Breaking: Bishop Packard and others found guilty in OWS v. Trinity, Wall Street


Retired Bishop George Packard and seven other defendants have been found guilty of trespassing for climbing a fence and entering an empty lot owned by Trinity Episcopal Church, Wall Street in December. Packard and six others defendants were sentenced to four days of community service and assessed fines. One defendant, Mark Adams, was sentenced to 45 days in jail. More details to come. You can follow developments on twitter at #D17.

Tweets from Shawn Carrie:

Bishop George Packard now speaking of the disappointment seeing his church @TrinityWallSt help put @emarkadams in jail for 45days

Bishop Packard says in his 70 years as a man of faith, he has never heard a church speak of "No Trespassing" and punishment.

Bishop Packard: "@TrinityWallSt has been portraying itself as this hurt corporate entity, meanwhile pulling the wool over St eyes.

Trinity Wall Street's most recent statement on the trial, made on June 7, is here.

Presiding Bishop Katharine Jefferts Schori and Bishop Mark Sisk of the Episcopal Diocese of New York released statements in December, just before the events for which Bishop Packard and the others were arrested, supporting Trinity, Wall Street. We will pass on whatever statements they might make.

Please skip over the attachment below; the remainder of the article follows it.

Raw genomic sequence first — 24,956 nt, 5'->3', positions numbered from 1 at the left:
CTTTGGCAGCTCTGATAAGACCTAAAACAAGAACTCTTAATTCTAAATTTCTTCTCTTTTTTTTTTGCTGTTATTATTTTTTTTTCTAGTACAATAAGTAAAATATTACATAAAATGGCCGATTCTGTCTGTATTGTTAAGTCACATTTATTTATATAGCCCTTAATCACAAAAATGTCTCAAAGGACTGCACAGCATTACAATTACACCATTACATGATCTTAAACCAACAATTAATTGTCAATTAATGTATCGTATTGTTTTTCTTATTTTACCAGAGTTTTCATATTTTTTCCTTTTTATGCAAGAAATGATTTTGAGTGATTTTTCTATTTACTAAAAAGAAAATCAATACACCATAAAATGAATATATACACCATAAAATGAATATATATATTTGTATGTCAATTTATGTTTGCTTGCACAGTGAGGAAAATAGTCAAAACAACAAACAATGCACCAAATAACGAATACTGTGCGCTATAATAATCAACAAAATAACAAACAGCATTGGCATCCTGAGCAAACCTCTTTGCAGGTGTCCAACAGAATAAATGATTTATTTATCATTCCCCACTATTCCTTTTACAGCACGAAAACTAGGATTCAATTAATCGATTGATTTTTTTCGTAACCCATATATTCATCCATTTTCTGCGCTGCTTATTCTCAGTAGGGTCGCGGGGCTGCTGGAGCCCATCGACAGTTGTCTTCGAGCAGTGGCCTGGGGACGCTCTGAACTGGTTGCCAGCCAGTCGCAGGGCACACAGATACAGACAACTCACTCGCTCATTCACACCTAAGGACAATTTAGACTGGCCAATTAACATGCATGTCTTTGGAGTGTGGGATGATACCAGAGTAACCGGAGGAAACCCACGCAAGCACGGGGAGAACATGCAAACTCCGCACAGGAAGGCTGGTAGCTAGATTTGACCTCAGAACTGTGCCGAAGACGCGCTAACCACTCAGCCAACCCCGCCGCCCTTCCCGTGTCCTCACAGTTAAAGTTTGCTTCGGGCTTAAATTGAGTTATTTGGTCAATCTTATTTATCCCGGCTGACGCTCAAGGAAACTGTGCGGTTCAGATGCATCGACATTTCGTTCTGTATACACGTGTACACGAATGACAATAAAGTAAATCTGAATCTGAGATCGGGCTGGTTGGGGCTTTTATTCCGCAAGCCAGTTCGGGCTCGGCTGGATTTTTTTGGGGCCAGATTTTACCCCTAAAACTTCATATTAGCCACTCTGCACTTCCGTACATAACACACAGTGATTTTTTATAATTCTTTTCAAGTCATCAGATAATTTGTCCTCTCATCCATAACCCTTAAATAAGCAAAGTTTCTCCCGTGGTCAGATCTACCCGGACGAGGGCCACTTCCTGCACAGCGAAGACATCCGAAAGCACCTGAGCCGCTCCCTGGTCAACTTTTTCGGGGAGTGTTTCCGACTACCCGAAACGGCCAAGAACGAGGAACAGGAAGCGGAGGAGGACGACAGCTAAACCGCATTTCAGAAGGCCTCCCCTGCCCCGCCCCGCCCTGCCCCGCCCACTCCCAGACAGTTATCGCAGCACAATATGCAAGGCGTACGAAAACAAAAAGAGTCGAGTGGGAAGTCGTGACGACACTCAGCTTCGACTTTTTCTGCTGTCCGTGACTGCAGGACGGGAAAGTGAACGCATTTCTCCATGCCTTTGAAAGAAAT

Update 1 from CNBC:

The one-week trial in Manhattan Criminal Court pitted the church, once a strong ally of the movement, against Occupy supporters, who pressured church leaders not to cooperate with the prosecution.

In the trial before Manhattan Criminal Court Judge Matthew Sciarrino, one defendant, Mark Adams, was also convicted of trying to slice through the fence's locks with bolt-cutters. Sciarrino sentenced him to 45 days, more than the 30 days that prosecutors had been seeking; he did not offer an explanation. The other seven defendants received four days of community service.

"I'm not shocked, but I'm disappointed that the court felt private property interests trumped our clients' good-faith defenses," said Gideon Oliver Orion, one of four defense lawyers.

In finding the protesters guilty, Sciarrino said property rights are as important as freedom of speech. "This was a forceful taking, an invasion, an occupation, pure and simple," he said.

The Episcopal News Service story is here. It notes that the Rev. Earl Kooperkamp, rector of St. Mary’s Episcopal Church in Harlem, was among the defendants.

Comments (10)

[begin sarcasm]
Oh yes, I await Bishops Jefferts Schori and Sisk's remarks with baited breath. They've been so helpful in the past on this issue.

And I hope Dr. Cooper gets a fat bonus to augment his million-dollar salary plus perks!
[end sarcasm]

Trinity could have dropped the charges. What about forgiveness?

June Butler

Here's Trinity's spin, from their well-paid PR team (updated tonight):
(June, "forgiveness" doesn't appear in any of the statements.)

And a statement from one of the attorneys for a defendant rebutting Trinity's earlier statements: